Increased greenhouse gas emissions
Nature and the environment;Svalbard
klimagassr, Emissions to air, by municipality, air pollution, greenhouse gases (CO2, CH4, N2O), acidifying gases (for example NOX, SO2, NH3), particulate matter, emissions by source (for example oil and gas production, manufacturing, road traffic)Pollution and climate, Nature and the environment, Nature and the environment, Svalbard

Emissions to air, by municipality1991-2001



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Increased greenhouse gas emissions

In Oslo, the emissions of greenhouse gases increased by 6 per cent from 2000 to 2001, while the average increase in all municipalities was 1 per cent. In the period 1991 - 2001, there was a 12 per cent emission increase in Oslo. Manufacturing industries, road traffic, agriculture and landfills are the most important contributors to emissions in most municipalities.

The figures are calculated by Statistics Norway in cooperation with the Norwegian Pollution Control Authority.

Greenhouse gas emissions increase

Emissions of the three most important greenhouse gases; carbon dioxide (CO2), methane (CH4) and nitrous oxide (N2O) rose by 11 per cent in Norwegian municipalities in the period 1991-2001. From 2000 to 2001, the emissions rose by 1 per cent. The largest sources of these emissions in most municipalities are manufacturing industry, road traffic, agriculture and landfills. The rise is mainly caused by increased emissions from industrial plants and road traffic.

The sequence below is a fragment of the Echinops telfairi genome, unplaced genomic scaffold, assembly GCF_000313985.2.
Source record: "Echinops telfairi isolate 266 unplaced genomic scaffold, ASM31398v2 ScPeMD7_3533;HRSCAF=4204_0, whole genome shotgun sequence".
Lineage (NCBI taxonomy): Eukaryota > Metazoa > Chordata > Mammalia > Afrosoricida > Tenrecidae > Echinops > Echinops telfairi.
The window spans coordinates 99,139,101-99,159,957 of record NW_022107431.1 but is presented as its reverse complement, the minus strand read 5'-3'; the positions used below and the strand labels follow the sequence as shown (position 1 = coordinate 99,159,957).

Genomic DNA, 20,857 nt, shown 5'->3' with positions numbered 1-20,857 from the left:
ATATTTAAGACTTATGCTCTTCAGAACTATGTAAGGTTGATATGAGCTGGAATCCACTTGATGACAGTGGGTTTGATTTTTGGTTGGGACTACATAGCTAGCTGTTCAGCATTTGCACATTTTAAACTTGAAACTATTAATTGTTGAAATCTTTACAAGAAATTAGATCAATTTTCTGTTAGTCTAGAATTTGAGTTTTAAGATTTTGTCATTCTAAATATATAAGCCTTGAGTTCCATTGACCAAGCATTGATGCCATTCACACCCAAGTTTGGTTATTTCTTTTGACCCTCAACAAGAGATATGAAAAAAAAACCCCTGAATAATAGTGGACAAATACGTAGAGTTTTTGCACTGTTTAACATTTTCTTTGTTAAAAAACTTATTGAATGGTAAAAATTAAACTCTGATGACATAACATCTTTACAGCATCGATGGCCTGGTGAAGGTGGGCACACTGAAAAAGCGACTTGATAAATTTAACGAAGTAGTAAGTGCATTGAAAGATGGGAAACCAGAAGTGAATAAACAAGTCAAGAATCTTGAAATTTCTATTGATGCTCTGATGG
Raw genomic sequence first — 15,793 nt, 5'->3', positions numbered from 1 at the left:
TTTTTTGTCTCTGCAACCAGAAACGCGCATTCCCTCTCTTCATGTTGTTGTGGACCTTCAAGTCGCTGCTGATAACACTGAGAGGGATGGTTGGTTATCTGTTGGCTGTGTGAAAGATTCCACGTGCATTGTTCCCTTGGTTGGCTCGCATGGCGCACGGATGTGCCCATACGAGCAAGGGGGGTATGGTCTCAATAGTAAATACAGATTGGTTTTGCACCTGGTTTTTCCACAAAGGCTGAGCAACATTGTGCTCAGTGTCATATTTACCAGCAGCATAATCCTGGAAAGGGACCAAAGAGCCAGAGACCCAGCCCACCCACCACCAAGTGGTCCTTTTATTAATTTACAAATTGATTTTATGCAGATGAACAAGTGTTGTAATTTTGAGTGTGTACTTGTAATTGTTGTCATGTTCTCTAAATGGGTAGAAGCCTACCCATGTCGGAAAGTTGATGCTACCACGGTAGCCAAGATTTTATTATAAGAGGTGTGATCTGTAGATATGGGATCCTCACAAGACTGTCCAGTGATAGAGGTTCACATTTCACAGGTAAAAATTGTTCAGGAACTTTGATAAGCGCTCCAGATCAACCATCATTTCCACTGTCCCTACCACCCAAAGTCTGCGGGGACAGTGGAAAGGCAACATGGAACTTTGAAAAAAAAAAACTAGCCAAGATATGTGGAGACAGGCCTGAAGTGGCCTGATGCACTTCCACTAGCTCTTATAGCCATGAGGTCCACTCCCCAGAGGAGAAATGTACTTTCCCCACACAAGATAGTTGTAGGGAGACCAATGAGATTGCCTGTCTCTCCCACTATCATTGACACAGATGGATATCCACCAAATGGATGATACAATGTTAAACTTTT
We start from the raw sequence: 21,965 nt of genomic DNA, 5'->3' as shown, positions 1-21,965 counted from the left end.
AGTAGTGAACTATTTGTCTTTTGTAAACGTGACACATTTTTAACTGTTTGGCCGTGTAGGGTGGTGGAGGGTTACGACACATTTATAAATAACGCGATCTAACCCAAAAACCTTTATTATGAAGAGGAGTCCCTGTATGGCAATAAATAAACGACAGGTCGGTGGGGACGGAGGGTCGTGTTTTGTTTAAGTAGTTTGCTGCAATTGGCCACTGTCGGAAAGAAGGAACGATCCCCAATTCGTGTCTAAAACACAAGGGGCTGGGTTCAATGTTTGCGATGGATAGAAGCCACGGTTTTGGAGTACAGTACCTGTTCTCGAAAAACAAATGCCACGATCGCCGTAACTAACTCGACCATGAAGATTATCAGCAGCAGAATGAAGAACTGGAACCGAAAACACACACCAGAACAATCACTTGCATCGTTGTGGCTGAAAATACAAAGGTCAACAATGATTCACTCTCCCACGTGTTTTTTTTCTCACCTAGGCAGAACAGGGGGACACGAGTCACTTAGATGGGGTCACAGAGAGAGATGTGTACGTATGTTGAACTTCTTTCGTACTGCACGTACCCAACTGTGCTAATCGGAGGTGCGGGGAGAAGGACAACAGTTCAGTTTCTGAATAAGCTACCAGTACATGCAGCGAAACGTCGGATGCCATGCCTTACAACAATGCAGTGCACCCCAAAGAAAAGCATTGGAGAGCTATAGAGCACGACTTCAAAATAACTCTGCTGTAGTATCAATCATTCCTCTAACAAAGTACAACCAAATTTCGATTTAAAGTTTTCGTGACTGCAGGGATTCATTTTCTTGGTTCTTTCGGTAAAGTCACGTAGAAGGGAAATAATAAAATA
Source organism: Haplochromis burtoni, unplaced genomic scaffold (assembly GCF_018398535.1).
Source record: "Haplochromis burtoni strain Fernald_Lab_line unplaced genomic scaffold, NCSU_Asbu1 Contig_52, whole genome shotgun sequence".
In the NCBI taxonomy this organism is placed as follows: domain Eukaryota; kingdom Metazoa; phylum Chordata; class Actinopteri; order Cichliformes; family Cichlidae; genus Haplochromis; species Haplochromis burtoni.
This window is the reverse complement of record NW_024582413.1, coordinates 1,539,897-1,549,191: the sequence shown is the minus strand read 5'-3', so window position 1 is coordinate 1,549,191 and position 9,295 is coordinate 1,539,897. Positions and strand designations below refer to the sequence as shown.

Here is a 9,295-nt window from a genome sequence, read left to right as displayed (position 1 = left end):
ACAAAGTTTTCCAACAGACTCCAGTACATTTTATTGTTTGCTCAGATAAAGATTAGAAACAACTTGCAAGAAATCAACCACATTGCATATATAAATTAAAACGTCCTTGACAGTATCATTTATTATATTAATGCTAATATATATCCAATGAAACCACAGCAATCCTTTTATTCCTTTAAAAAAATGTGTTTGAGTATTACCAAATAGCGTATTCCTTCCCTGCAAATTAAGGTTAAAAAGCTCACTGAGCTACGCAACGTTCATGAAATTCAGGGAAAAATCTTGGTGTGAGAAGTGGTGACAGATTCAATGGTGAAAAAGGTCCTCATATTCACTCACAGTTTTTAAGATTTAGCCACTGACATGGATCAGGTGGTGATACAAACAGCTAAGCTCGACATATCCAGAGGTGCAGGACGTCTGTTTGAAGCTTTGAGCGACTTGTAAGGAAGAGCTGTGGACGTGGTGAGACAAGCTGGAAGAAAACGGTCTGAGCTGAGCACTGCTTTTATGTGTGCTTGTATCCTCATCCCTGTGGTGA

Emissions up 6 per cent in Oslo

By studying the emission tables, which can be downloaded here, it is possible to see what emission sources contribute the most to emissions in your municipality. In Oslo, road traffic accounted for about half of the emissions of greenhouse gases in 2001. The time series table shows that in Oslo, emissions of the three mentioned gases have increased by 12 per cent from 1991 to 2001. From 2000 to 2001, the increase was 6 per cent, mainly caused by increased emissions from road traffic and heating of households.

Local air pollution

Emissions of particulate matter (PM1 0) and nitrogen oxides (NOX) contribute to poor air quality many places in Norway. As for particulates, emissions from the use of fuel wood in private households and road traffic (exhaust and asphalt dust) are most noticeable. For nitrogen oxides, road traffic is the dominating source, although these emissions have decreased during the nineties.


In StatBank you can find detailed data for all municipalities under subject 01 Natural resources and the environment.